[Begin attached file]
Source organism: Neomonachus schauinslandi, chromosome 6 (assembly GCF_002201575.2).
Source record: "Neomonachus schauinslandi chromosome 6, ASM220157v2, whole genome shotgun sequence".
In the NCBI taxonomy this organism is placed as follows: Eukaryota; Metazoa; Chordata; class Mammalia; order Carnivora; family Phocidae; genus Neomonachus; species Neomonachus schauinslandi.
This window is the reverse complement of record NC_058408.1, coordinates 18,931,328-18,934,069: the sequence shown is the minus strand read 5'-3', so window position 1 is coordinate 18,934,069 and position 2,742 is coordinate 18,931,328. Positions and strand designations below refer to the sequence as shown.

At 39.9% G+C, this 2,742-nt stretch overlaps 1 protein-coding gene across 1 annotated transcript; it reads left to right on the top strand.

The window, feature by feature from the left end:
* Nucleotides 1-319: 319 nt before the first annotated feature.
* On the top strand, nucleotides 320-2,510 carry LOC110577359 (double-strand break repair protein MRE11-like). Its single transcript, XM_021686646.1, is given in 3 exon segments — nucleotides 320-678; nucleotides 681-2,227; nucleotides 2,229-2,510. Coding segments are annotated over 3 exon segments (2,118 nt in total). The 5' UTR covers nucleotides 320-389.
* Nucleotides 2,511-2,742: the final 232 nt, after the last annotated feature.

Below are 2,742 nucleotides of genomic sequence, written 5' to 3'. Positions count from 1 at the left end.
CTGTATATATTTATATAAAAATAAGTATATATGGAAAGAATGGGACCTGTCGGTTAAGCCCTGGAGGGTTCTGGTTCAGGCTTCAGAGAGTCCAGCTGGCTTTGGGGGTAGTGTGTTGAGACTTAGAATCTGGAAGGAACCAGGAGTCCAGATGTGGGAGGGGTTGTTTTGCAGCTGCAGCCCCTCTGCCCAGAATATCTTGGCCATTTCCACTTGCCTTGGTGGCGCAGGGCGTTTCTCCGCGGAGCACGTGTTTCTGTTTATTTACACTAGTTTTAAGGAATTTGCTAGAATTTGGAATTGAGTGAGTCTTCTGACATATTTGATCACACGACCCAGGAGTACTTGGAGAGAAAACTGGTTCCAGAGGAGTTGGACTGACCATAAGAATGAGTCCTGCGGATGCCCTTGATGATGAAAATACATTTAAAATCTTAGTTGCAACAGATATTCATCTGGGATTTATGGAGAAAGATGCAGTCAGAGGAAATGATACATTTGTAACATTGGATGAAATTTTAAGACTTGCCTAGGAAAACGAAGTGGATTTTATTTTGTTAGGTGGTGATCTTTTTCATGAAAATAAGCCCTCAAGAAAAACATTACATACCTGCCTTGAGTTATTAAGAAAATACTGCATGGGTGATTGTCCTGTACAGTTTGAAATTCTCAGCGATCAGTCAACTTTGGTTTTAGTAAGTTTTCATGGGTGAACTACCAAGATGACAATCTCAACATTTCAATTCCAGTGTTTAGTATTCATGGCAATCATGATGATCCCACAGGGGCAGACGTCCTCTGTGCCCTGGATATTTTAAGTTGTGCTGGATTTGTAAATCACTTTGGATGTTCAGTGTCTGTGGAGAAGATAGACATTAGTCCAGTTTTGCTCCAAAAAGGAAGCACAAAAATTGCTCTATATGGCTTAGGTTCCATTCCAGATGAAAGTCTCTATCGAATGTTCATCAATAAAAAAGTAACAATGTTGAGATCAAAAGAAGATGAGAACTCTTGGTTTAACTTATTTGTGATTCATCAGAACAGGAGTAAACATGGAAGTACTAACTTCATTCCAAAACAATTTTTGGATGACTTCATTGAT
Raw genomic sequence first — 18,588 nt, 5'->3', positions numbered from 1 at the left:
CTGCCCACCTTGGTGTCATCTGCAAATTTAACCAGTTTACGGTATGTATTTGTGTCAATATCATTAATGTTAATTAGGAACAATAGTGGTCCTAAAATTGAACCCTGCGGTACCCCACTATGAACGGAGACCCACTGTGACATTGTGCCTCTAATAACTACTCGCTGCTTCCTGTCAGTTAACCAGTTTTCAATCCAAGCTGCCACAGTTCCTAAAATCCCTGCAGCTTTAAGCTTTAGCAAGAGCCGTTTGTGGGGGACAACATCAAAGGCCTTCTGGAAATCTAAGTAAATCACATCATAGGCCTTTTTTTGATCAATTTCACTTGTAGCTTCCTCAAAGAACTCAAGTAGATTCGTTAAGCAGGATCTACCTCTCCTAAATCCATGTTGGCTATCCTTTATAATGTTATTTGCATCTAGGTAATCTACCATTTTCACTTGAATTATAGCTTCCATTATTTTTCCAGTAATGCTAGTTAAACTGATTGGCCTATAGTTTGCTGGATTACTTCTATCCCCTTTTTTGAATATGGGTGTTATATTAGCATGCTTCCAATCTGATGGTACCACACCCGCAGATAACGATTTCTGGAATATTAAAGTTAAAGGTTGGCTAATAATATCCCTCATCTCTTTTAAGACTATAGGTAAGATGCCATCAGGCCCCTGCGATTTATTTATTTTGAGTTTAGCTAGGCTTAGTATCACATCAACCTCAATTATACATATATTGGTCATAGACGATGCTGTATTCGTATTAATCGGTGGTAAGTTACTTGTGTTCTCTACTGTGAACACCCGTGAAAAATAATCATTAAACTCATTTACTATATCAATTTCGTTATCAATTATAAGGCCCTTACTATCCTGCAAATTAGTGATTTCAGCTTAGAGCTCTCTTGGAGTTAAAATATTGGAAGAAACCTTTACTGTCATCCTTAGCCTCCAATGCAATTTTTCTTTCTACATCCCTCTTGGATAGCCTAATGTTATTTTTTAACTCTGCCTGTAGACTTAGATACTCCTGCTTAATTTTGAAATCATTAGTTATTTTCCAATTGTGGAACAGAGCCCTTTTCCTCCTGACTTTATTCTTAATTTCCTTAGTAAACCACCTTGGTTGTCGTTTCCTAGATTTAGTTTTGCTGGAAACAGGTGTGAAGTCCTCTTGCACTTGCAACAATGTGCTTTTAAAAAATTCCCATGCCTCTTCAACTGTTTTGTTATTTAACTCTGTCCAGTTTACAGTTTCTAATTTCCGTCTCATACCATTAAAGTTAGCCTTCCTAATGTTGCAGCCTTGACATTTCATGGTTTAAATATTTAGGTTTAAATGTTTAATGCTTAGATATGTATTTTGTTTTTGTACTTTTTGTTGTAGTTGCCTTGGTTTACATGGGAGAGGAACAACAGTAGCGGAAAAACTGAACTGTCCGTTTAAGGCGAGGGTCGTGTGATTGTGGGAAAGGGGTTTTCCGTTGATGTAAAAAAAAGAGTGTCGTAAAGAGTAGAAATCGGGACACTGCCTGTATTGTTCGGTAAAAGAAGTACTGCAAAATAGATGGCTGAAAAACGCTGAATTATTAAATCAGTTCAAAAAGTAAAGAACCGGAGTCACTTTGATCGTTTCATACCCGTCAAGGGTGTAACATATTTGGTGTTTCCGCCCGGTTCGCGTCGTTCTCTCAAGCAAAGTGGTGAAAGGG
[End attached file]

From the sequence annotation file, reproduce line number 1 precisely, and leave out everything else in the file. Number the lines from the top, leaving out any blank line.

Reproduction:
Source organism: Neomonachus schauinslandi, chromosome 6 (assembly GCF_002201575.2).